Papirius Cursor, a Roman family of the Papiria gens, supposed to have derived its name from the fleetness of foot of its founder. The following are its chief members.
Lucius, master of the horse under the dictator L. Papirius Orassus in 340 B. C, the date of the first historic mention of his name. In 333 he was consul with Poetelius Libo, and according to some authorities held the consulship again in 326. In the second year of the second Samnite war (325) he was made dictator during the illness of Lucius Camillus, the consul. He had taken the field, and was about to engage the enemy, when some reason arising to throw doubt upon the auspices which he had taken before opening the campaign, he returned temporarily to Rome, giving strict orders to Q. Fabius Maximus, his master of the horse, not to join battle in his absence. Fabius violated the order, and won the signal victory of Imbrinium. Papirius, a strict disciplinarian, and unpopular with the army on this account, hastened back to punish his disobedient lieutenant; but the latter was sustained by the troops, and, on appealing to them, by the senate and people. The ill feeling of the army toward Papirius caused his defeat in his first battle, but, having conciliated his soldiers, he conducted the rest of the campaign with great success, and received a triumph.
In 320, when consul for the second or third time, he again conducted a campaign against the Samnites in Apulia, which, though he was at one time hard pressed, was ultimately successful, Luceria being captured. He received a second triumph; and he was afterward thrice reelected consul, the Samnite war continuing through all his terms. In 309 he was again made dictator under very peculiar circumstances, his old lieutenant Fabius, naturally hostile to him, being ordered to nominate him for the post. Fabius sacrificed his personal hate and made the nomination; and Papirius hastened to the relief of the hard-pressed Roman army under Marcius in Apulia. After some little manoeuvring he gained a decisive and final victory over the Samnites, and, returning to Rome, celebrated a third triumph of peculiar magnificence. His death is believed to have occurred soon after.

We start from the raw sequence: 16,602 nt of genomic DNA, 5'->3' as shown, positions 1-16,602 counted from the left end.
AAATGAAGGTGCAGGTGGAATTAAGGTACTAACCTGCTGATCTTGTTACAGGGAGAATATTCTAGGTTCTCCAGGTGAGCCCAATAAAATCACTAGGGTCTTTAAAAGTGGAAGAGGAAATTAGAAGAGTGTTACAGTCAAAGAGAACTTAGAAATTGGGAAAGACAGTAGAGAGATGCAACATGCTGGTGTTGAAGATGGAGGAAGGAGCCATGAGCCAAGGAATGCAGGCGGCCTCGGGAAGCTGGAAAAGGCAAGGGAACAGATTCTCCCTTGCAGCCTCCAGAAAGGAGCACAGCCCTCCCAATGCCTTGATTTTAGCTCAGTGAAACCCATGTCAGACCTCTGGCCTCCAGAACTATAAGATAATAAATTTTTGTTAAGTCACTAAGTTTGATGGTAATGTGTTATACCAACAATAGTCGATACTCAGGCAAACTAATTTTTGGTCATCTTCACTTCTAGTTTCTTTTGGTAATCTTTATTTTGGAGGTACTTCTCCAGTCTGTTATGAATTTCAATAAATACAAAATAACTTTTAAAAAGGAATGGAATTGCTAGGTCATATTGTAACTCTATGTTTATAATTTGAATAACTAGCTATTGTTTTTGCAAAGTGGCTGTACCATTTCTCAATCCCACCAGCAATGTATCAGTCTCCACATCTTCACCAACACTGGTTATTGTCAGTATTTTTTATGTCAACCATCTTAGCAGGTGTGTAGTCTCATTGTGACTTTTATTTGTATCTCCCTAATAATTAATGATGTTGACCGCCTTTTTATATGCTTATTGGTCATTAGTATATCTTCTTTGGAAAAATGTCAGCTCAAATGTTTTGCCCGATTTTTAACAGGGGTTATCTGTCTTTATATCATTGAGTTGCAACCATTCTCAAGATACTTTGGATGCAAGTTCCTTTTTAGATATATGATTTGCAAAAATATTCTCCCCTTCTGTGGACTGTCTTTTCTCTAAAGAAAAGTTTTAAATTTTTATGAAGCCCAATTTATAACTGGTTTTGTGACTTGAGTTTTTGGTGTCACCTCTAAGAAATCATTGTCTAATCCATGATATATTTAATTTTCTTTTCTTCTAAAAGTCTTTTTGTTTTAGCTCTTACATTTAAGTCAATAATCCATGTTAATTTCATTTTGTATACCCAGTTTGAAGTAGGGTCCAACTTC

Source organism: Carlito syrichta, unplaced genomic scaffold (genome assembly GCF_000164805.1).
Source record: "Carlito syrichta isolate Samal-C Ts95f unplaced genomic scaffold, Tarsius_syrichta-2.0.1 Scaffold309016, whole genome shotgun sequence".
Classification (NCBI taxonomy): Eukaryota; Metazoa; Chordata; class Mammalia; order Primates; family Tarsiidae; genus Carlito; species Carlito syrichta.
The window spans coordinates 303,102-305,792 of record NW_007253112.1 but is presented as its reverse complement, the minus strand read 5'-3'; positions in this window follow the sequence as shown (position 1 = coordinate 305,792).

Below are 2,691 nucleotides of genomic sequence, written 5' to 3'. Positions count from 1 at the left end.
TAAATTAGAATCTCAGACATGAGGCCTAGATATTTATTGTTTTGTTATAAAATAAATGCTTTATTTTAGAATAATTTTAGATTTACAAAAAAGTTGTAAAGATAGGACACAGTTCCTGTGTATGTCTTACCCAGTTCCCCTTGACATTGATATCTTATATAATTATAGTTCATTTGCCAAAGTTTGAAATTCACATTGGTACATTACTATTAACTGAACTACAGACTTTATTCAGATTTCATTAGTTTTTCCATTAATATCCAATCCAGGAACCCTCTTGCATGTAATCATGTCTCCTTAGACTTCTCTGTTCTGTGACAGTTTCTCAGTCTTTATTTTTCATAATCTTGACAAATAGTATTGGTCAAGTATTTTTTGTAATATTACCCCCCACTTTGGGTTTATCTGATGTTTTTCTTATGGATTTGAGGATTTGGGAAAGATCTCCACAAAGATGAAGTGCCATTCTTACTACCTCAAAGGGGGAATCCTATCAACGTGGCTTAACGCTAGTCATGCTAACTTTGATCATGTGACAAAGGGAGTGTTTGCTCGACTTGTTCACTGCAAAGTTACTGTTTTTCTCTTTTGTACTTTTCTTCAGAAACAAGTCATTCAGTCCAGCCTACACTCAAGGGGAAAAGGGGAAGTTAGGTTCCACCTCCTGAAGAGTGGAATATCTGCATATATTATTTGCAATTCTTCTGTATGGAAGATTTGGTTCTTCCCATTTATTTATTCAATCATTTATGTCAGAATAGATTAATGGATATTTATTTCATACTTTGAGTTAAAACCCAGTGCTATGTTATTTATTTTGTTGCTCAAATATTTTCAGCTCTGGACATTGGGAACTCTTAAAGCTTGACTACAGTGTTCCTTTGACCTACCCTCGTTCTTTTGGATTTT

Lucius, son of the preceding) possessed military talents hardly inferior to his father's; and, having been made consul in 293, conducted much of the third Samnite war, as his father had of the second. He ended a successful campaign in Campania by great victories near Aquilonia, and celebrated a triumph. Soon afterward he dedicated a temple erected by his father in honor of Quirinus, and placed near it the first sun dial set up at Rome. In 272 he was elected consul a second time, subdued the Bruttians and Lucanians, and was granted the honor of a second triumphal entry into the city.